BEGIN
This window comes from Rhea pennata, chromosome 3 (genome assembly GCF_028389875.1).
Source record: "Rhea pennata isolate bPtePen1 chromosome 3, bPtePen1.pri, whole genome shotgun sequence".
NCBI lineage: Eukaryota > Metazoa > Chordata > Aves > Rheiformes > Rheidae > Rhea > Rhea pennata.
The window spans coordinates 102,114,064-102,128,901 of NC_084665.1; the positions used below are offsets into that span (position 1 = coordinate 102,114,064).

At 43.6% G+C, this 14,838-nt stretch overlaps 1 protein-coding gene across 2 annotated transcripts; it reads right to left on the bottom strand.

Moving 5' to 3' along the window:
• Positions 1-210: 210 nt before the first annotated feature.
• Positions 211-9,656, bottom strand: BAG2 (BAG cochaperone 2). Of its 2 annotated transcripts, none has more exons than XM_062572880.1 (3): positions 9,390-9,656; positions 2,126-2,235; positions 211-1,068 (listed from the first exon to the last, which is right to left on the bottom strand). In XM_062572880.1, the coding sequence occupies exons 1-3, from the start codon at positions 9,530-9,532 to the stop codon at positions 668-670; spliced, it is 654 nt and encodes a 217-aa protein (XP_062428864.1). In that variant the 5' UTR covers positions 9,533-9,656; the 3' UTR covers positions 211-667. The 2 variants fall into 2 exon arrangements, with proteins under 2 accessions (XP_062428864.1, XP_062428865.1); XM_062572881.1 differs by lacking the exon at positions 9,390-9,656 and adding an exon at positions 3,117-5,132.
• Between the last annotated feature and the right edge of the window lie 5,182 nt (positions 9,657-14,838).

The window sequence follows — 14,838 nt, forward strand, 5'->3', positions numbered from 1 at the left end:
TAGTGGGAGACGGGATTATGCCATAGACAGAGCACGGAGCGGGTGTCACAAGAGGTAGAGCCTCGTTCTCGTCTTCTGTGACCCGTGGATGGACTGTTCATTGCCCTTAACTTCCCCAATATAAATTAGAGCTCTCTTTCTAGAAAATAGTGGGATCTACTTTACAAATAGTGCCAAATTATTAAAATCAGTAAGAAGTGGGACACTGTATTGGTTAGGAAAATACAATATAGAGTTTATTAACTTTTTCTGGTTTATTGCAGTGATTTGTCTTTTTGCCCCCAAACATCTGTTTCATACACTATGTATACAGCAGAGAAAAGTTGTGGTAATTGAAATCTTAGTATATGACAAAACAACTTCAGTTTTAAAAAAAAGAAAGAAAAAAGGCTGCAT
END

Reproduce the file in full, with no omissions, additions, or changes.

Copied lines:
This window comes from Rhea pennata, chromosome 3 (genome assembly GCF_028389875.1).
Source record: "Rhea pennata isolate bPtePen1 chromosome 3, bPtePen1.pri, whole genome shotgun sequence".
NCBI lineage: Eukaryota > Metazoa > Chordata > Aves > Rheiformes > Rheidae > Rhea > Rhea pennata.
The window spans coordinates 102,114,064-102,128,901 of NC_084665.1; the positions used below are offsets into that span (position 1 = coordinate 102,114,064).

At 43.6% G+C, this 14,838-nt stretch overlaps 1 protein-coding gene across 2 annotated transcripts; it reads right to left on the bottom strand.

Moving 5' to 3' along the window:
• Positions 1-210: 210 nt before the first annotated feature.
• Positions 211-9,656, bottom strand: BAG2 (BAG cochaperone 2). Of its 2 annotated transcripts, none has more exons than XM_062572880.1 (3): positions 9,390-9,656; positions 2,126-2,235; positions 211-1,068 (listed from the first exon to the last, which is right to left on the bottom strand). In XM_062572880.1, the coding sequence occupies exons 1-3, from the start codon at positions 9,530-9,532 to the stop codon at positions 668-670; spliced, it is 654 nt and encodes a 217-aa protein (XP_062428864.1). In that variant the 5' UTR covers positions 9,533-9,656; the 3' UTR covers positions 211-667. The 2 variants fall into 2 exon arrangements, with proteins under 2 accessions (XP_062428864.1, XP_062428865.1); XM_062572881.1 differs by lacking the exon at positions 9,390-9,656 and adding an exon at positions 3,117-5,132.
• Between the last annotated feature and the right edge of the window lie 5,182 nt (positions 9,657-14,838).

The window sequence follows — 14,838 nt, forward strand, 5'->3', positions numbered from 1 at the left end:
TAGTGGGAGACGGGATTATGCCATAGACAGAGCACGGAGCGGGTGTCACAAGAGGTAGAGCCTCGTTCTCGTCTTCTGTGACCCGTGGATGGACTGTTCATTGCCCTTAACTTCCCCAATATAAATTAGAGCTCTCTTTCTAGAAAATAGTGGGATCTACTTTACAAATAGTGCCAAATTATTAAAATCAGTAAGAAGTGGGACACTGTATTGGTTAGGAAAATACAATATAGAGTTTATTAACTTTTTCTGGTTTATTGCAGTGATTTGTCTTTTTGCCCCCAAACATCTGTTTCATACACTATGTATACAGCAGAGAAAAGTTGTGGTAATTGAAATCTTAGTATATGACAAAACAACTTCAGTTTTAAAAAAAAGAAAGAAAAAAGGCTGCAT